TCP/IP is a protocol that was originally implemented on Unix platforms but has now become the default network protocol on Microsoft Windows, Novell NetWare, and Apple Macintosh computing platforms. TCP/IP is routable and can be used for both local area networks and wide area networks. You should use TCP/IP if:
Your network is heterogeneous in character, consisting of different computing platforms and operating systems that all need to work together.
You need connectivity with the Internet or want to deploy Internet technologies within a corporate intranet environment.
You want to use the Active Directory component of WS2003. (Active Directory requires TCP/IP.)
A full treatment of TCP/IP is beyond the scope of this book. What follows here is a brief summary of its important features. For more information, see TCP/IP Network Administration by Craig Hunt (O’Reilly).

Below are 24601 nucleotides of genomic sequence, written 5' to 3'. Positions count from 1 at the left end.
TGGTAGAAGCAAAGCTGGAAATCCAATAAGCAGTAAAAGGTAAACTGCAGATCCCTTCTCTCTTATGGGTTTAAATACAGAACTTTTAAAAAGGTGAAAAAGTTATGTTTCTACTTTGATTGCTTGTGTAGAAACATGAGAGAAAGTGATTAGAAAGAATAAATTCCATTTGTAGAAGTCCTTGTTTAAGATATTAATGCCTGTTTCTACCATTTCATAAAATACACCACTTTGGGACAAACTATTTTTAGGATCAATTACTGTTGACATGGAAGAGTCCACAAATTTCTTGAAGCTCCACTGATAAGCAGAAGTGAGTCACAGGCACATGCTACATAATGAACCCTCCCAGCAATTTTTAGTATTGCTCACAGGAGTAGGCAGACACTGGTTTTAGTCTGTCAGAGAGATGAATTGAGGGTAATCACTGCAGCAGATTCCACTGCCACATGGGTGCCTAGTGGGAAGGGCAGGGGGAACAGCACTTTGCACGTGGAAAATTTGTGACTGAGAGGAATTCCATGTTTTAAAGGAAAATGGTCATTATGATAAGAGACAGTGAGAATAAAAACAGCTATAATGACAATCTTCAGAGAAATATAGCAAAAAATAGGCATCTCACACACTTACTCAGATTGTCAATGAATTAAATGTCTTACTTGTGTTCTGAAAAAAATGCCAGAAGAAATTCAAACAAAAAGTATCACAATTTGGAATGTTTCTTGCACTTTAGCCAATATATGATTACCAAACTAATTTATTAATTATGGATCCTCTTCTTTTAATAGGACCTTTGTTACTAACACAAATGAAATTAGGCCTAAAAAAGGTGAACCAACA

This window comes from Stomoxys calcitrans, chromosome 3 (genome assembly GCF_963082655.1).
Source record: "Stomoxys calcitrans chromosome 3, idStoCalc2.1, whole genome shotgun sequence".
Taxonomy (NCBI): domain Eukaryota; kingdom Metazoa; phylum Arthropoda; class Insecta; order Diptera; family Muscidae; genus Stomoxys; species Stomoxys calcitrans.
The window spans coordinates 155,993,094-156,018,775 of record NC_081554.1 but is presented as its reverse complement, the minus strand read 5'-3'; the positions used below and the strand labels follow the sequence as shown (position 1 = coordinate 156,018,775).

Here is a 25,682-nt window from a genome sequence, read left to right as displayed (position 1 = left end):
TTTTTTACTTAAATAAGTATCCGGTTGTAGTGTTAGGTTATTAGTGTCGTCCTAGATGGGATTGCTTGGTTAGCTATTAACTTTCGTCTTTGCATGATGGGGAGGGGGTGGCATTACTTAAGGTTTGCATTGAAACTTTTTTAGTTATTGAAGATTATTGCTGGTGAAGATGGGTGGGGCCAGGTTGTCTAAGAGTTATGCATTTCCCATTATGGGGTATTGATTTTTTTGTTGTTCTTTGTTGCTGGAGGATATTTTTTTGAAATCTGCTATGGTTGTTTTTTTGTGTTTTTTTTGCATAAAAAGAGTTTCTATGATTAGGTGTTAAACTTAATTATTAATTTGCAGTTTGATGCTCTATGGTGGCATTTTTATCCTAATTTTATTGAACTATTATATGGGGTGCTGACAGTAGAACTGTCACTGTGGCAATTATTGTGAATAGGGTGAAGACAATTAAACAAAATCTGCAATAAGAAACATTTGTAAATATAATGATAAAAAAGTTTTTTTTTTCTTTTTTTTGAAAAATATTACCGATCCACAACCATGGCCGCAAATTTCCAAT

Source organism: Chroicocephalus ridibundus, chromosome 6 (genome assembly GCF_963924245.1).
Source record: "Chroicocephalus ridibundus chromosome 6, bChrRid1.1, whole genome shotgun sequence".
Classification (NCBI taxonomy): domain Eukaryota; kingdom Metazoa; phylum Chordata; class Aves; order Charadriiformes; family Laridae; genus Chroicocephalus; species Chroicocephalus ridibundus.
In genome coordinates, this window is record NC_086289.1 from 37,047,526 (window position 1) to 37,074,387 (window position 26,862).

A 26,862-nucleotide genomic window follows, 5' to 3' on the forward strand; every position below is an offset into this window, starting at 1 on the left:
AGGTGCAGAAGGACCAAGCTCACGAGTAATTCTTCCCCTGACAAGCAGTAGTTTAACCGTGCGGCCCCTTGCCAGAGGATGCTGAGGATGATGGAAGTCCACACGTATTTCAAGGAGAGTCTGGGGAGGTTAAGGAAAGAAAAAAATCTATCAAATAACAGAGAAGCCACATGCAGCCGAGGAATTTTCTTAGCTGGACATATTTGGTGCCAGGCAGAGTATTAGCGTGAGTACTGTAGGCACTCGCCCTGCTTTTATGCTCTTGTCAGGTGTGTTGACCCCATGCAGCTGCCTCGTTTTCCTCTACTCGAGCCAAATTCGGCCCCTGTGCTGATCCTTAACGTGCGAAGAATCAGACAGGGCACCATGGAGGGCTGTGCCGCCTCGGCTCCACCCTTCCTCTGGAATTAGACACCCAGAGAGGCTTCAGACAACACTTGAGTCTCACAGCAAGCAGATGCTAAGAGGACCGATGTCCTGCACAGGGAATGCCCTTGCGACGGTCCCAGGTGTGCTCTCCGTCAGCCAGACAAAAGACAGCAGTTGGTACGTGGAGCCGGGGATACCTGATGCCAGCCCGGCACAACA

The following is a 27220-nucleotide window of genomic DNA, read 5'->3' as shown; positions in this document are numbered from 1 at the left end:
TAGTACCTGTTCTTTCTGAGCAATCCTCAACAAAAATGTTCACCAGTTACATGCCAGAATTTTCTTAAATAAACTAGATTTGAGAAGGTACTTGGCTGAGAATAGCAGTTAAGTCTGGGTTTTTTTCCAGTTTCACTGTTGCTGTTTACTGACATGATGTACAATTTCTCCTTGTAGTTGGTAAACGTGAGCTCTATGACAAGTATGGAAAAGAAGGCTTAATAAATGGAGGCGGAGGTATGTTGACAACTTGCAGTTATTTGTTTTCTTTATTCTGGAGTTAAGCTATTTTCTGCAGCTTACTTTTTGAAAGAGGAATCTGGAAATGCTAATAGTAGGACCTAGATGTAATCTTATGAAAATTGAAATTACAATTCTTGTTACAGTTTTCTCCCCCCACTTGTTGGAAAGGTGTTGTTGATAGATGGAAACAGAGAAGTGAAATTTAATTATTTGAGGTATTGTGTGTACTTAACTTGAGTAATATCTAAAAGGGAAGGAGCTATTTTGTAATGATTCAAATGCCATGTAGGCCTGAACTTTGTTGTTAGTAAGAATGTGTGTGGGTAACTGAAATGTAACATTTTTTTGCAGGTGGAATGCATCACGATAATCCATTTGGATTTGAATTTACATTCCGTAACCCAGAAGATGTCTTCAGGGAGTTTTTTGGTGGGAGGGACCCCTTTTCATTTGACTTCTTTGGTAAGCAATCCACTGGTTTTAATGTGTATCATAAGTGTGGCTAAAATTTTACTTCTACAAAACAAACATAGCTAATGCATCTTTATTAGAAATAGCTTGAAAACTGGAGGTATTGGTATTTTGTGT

Some of the advanced features of TCP/IP in WS2003 include:
Support for APIPA, which allows client computers to be assigned IP addresses automatically without the need of a DHCP server. See Automatic Private IP Addressing (APIPA) later in this section for more information.
Support for dynamic recalculation of TCP window size and the ability to use large TCP windows to improve performance when large amounts of data are transmitted during a session. See Request For Comment (RFC) 1323 at http://www.ietf.org/rfc/ for more information.
Support for selective TCP acknowledgments to reduce the time retransmitting ...